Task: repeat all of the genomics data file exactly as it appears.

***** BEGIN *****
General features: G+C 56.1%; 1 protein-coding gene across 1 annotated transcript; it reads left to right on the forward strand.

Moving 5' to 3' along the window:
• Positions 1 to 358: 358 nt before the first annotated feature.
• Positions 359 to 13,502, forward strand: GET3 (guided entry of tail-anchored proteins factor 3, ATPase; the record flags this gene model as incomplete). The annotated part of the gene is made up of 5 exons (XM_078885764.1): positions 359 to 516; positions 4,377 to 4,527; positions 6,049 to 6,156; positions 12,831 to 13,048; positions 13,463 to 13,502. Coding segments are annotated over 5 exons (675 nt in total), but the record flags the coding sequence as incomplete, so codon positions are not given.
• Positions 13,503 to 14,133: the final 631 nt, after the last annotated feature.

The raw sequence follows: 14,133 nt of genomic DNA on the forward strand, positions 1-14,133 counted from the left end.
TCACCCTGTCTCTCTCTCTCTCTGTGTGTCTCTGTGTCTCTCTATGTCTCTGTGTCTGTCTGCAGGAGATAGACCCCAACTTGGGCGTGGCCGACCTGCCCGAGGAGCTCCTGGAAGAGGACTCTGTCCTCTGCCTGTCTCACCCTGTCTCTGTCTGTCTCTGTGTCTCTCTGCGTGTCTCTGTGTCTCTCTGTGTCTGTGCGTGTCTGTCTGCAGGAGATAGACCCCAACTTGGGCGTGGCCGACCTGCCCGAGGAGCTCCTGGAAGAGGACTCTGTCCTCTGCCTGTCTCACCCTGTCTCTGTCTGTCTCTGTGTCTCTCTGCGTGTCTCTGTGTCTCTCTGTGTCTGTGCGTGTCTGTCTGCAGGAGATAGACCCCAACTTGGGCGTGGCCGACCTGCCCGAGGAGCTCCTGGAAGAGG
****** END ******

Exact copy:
General features: G+C 56.1%; 1 protein-coding gene across 1 annotated transcript; it reads left to right on the forward strand.

Moving 5' to 3' along the window:
• Positions 1 to 358: 358 nt before the first annotated feature.
• Positions 359 to 13,502, forward strand: GET3 (guided entry of tail-anchored proteins factor 3, ATPase; the record flags this gene model as incomplete). The annotated part of the gene is made up of 5 exons (XM_078885764.1): positions 359 to 516; positions 4,377 to 4,527; positions 6,049 to 6,156; positions 12,831 to 13,048; positions 13,463 to 13,502. Coding segments are annotated over 5 exons (675 nt in total), but the record flags the coding sequence as incomplete, so codon positions are not given.
• Positions 13,503 to 14,133: the final 631 nt, after the last annotated feature.

The raw sequence follows: 14,133 nt of genomic DNA on the forward strand, positions 1-14,133 counted from the left end.
TCACCCTGTCTCTCTCTCTCTCTGTGTGTCTCTGTGTCTCTCTATGTCTCTGTGTCTGTCTGCAGGAGATAGACCCCAACTTGGGCGTGGCCGACCTGCCCGAGGAGCTCCTGGAAGAGGACTCTGTCCTCTGCCTGTCTCACCCTGTCTCTGTCTGTCTCTGTGTCTCTCTGCGTGTCTCTGTGTCTCTCTGTGTCTGTGCGTGTCTGTCTGCAGGAGATAGACCCCAACTTGGGCGTGGCCGACCTGCCCGAGGAGCTCCTGGAAGAGGACTCTGTCCTCTGCCTGTCTCACCCTGTCTCTGTCTGTCTCTGTGTCTCTCTGCGTGTCTCTGTGTCTCTCTGTGTCTGTGCGTGTCTGTCTGCAGGAGATAGACCCCAACTTGGGCGTGGCCGACCTGCCCGAGGAGCTCCTGGAAGAGG